What triggers migration?
The mechanisms initiating migratory behavior vary and are not always completely understood. Migration can be triggered by a combination of changes in day length, lower temperatures, changes in food supplies, and genetic predisposition. For centuries, people who have kept cage birds have noticed that the migratory species go through a period of restlessness each spring and fall, repeatedly fluttering toward one side of their cage. German behavioral scientists gave this behavior the name zugunruhe, meaning migratory restlessness. Different species of birds and even segments of the population within the same species may follow different migratory patterns.
How do birds navigate?
Migrating birds can cover thousands of miles in their annual travels, often traveling the same course year after year with little deviation. First-year birds often make their very first migration on their own. Somehow they can find their winter home despite never having seen it before, and return the following spring to where they were born.
The secrets of their amazing navigational skills aren’t fully understood, partly because birds combine several different types of senses when they navigate. Birds can get compass information from the sun, the stars, and by sensing the earth’s magnetic field. They also get information from the position of the setting sun and from landmarks seen during the day. There’s even evidence that sense of smell plays a role, at least for homing pigeons.
Some species, particularly waterfowl and cranes, follow preferred pathways on their annual migrations. These pathways are often related to important stopover locations that provide food supplies critical to the birds’ survival. Smaller birds tend to migrate in broad fronts across the landscape. Studies using eBird data have revealed that many small birds take different routes in spring and fall, to take advantage of seasonal patterns in weather and food.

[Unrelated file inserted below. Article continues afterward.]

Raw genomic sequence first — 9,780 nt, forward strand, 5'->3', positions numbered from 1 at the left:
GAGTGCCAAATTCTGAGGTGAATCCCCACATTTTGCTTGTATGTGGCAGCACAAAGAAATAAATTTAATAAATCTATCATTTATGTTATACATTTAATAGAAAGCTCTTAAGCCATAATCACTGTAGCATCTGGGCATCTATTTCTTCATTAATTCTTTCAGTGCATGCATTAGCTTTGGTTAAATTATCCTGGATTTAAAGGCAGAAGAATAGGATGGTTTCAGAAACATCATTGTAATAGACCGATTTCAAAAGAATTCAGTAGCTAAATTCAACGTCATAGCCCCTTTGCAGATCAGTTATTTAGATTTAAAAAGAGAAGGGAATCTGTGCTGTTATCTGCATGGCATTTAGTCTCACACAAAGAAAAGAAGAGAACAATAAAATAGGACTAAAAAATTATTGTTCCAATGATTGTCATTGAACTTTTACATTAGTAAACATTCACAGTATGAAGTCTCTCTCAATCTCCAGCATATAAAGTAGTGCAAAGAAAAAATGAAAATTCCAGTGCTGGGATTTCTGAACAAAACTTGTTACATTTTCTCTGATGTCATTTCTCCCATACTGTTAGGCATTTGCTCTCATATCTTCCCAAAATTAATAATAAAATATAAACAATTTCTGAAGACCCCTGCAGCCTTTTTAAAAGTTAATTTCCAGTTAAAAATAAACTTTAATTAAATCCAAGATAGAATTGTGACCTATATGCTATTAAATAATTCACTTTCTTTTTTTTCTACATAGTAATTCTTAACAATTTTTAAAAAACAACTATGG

Taking a journey that can stretch to a round-trip distance of several thousand miles is a dangerous and arduous undertaking. It is an effort that tests both the birds’ physical and mental capabilities. The physical stress of the trip, lack of adequate food supplies along the way, bad weather, and increased exposure to predators all add to the hazards of the journey.
In recent decades long-distant migrants have been facing a growing threat from communication towers and tall buildings. Many species are attracted to the lights of tall buildings and millions are killed each year in collisions with the structures. The Fatal Light Awareness Program, based in Toronto, Ontario, Canada, and BirdCast’s Lights Out project, have more about this problem.
Scientists use several techniques in studying migration, including banding, satellite tracking, and a relatively new method involving lightweight devices known as geolocators. One of the goals is to locate important stopover and wintering locations. Once identified, steps can be taken to protect and save these key locations.